|Contributions Cap||Cap from 1 July 2021|
|Concessional contributions cap||$27,500|
|Non-concessional contributions cap||$110,000|
|Non-concessional bring-forward||Up to $330,000|
Bring Forward Rule
- The bring forward rule enables you to contribute up to three years’ worth of non-concessional contributions in the one year.
- You can currently use the bring forward rule if you are 67 or younger on 1 July of the relevant financial year of the contribution.
- From 1 July 2022, the Bring Forward Rule will be accessible to anyone 75 years or younger.
- If you utilised the bring forward rule in previous years, your non-concessional cap will not change. You will need to wait until your three years has expired before utilising the new cap limit.
|Total Super Balance at 30 June 2022||Personal Non-Concessional Contributions Cap|
|$1.59m < $1.7m||$110,000|
|$1.48m < $1.59m||$220,000|
Removing the Work Test
Work Test: You must work at least 40 hours over a 30-day period in the relevant financial year.
Currently, if you are aged 67 to 74 years old you can only make or receive voluntary contributions (both concessional and non-concessional) to your superannuation if you meet the work test.
From 1 July 2022 this requirement is being removed except for individuals wishing to claim a personal superannuation contribution deduction.
Unused Concessional Contributions
Carry-forward rules allows you access unused concessional cap amounts from previous years to make extra concessional contributions above the general concessional contributions cap without having to pay extra tax.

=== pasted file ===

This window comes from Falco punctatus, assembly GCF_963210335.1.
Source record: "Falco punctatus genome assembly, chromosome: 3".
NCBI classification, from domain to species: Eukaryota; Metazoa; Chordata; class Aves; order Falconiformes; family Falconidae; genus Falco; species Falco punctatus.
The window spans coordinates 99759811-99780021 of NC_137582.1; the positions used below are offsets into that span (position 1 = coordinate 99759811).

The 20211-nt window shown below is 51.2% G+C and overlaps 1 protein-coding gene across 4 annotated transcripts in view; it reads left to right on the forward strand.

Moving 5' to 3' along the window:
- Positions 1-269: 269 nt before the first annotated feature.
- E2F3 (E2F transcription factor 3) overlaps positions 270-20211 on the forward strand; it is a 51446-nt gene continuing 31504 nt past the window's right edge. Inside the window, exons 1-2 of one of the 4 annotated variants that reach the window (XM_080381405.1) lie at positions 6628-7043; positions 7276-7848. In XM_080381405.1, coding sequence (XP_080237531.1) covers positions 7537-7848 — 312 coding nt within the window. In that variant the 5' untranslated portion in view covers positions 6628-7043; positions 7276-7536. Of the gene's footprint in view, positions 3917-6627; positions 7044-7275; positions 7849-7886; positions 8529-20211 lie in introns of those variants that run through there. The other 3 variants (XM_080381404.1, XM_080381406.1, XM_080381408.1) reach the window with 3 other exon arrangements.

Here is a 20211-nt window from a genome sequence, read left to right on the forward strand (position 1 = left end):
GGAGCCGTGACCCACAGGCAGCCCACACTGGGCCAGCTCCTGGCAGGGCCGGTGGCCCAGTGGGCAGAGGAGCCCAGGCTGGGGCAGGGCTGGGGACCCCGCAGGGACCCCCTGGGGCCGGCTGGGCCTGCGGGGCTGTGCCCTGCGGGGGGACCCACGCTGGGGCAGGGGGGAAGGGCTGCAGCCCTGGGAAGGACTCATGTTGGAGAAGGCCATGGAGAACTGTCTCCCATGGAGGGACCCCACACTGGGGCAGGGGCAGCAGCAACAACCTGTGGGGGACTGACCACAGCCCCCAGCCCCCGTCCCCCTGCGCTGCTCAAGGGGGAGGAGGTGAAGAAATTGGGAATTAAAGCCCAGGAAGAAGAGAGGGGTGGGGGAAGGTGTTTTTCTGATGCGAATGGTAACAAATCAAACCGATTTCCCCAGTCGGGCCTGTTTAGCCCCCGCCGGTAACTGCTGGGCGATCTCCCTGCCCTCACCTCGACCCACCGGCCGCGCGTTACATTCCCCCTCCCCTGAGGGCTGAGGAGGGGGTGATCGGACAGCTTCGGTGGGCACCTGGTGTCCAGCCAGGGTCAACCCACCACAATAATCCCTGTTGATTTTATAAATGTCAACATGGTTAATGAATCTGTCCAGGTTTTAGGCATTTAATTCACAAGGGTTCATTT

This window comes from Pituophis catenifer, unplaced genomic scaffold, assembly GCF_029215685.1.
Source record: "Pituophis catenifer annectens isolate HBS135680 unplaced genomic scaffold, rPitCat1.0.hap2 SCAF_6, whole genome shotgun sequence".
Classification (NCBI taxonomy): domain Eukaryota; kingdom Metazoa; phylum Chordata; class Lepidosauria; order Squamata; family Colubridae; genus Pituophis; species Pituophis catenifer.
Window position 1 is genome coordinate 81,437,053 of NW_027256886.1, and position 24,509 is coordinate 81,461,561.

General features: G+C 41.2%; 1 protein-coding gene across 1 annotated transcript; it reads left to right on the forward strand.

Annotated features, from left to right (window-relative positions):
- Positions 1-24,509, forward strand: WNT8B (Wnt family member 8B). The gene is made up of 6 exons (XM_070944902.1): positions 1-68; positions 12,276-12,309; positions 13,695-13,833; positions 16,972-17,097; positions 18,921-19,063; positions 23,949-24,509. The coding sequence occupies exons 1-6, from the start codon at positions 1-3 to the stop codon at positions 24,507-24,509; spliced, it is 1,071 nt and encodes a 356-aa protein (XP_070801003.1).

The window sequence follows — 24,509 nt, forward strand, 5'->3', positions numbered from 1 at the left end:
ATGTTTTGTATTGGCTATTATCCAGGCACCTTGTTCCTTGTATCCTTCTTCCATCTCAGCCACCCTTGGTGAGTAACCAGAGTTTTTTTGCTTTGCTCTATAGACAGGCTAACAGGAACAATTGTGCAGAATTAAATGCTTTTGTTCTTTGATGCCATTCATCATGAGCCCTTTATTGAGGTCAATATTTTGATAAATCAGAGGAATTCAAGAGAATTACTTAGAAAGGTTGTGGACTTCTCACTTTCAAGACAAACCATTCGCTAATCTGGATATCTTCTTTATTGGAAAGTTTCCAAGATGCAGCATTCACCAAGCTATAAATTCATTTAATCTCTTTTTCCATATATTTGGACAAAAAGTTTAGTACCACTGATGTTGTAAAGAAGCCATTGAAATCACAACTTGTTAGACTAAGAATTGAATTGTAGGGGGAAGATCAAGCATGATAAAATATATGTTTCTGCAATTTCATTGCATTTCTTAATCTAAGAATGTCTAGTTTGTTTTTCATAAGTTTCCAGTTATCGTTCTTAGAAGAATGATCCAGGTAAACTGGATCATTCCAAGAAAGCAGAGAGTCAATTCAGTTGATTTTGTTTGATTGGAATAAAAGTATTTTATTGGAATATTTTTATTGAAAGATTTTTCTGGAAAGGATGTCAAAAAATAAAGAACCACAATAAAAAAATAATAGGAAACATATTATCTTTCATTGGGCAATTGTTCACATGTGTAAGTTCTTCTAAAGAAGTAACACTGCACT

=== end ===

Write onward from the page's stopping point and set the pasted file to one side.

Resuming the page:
You can look up your balance and find out exactly how much is available to carry forward.
Retirees or Those Approaching Retirement
Since 1 July 2017, earnings of a transition to retirement pension are taxed at 15%, the same as they are in a super accumulation account. The earnings of ordinary retirement pensions are still tax free.
Transfer Balance Cap
- From 1 July 2021, all Individuals will have a personal transfer balance cap between $1.6 million and $1.7 million.
- Individuals who start their first retirement phase income stream on or after 1 July 2021 will have a personal transfer balance cap of $1.7 million.
Capital Gains Tax
Foreign Resident CGT Withholding
When a foreign resident (vendor) disposes a taxable Australian property with a market value of $750,000 or more, the purchaser is required to withhold 12.5% of the sale price, unless the vendor has a clearance certificate from the ATO.
Non-Resident CGT Main Residence Exemption
The main residence exemption is no longer available to foreign and temporary tax residents.